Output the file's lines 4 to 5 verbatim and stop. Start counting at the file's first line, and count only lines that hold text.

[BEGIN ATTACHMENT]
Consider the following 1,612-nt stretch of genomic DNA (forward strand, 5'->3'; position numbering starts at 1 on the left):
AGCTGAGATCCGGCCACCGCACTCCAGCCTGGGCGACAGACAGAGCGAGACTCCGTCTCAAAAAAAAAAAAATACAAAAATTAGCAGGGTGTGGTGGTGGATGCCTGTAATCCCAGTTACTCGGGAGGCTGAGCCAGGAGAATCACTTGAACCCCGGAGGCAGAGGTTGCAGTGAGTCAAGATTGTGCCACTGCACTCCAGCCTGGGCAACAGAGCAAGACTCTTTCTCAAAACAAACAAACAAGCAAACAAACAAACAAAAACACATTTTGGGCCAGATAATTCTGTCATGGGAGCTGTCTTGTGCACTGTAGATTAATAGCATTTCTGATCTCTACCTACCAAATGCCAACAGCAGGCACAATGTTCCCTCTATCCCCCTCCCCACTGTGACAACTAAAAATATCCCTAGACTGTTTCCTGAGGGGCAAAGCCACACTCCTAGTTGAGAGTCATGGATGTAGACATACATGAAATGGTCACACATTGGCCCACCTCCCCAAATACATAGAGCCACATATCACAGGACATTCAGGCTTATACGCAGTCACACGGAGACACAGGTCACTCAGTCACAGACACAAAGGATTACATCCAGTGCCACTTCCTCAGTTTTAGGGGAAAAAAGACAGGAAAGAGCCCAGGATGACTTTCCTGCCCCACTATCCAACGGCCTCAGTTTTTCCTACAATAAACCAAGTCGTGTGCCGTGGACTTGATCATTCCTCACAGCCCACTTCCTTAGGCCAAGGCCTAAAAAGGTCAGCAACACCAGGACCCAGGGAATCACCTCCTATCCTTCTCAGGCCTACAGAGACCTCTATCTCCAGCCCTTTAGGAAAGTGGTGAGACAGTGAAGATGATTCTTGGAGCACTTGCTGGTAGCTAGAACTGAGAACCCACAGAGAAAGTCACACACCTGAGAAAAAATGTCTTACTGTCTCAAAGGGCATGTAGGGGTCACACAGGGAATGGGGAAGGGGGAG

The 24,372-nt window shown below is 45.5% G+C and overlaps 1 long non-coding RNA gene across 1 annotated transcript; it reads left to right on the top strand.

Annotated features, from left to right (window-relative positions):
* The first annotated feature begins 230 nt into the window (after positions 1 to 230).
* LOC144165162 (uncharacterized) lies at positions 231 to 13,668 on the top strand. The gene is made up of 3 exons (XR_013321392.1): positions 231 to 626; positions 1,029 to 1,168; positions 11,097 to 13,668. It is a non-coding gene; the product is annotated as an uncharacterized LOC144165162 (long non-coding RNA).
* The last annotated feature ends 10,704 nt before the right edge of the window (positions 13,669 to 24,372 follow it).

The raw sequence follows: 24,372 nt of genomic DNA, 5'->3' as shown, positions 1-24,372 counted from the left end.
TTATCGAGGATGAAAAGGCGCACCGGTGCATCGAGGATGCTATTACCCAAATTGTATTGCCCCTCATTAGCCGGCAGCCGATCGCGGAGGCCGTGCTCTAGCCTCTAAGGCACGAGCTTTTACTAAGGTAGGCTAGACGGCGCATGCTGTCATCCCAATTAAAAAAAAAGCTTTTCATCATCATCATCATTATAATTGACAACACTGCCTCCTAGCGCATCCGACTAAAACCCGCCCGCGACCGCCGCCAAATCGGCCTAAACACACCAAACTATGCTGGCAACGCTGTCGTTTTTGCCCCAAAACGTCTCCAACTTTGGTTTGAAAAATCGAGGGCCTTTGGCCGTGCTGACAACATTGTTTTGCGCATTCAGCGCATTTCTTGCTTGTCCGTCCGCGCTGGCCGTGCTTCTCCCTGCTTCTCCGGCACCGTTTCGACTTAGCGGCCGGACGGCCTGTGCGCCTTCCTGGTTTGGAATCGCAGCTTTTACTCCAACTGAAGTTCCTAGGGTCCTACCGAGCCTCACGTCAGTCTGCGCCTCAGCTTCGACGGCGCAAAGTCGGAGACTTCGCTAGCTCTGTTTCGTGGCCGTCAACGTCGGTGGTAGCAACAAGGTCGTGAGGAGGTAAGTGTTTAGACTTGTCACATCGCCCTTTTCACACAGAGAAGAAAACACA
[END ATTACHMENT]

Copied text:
Annotated features, from left to right (window-relative positions):
* The first annotated feature begins 230 nt into the window (after positions 1 to 230).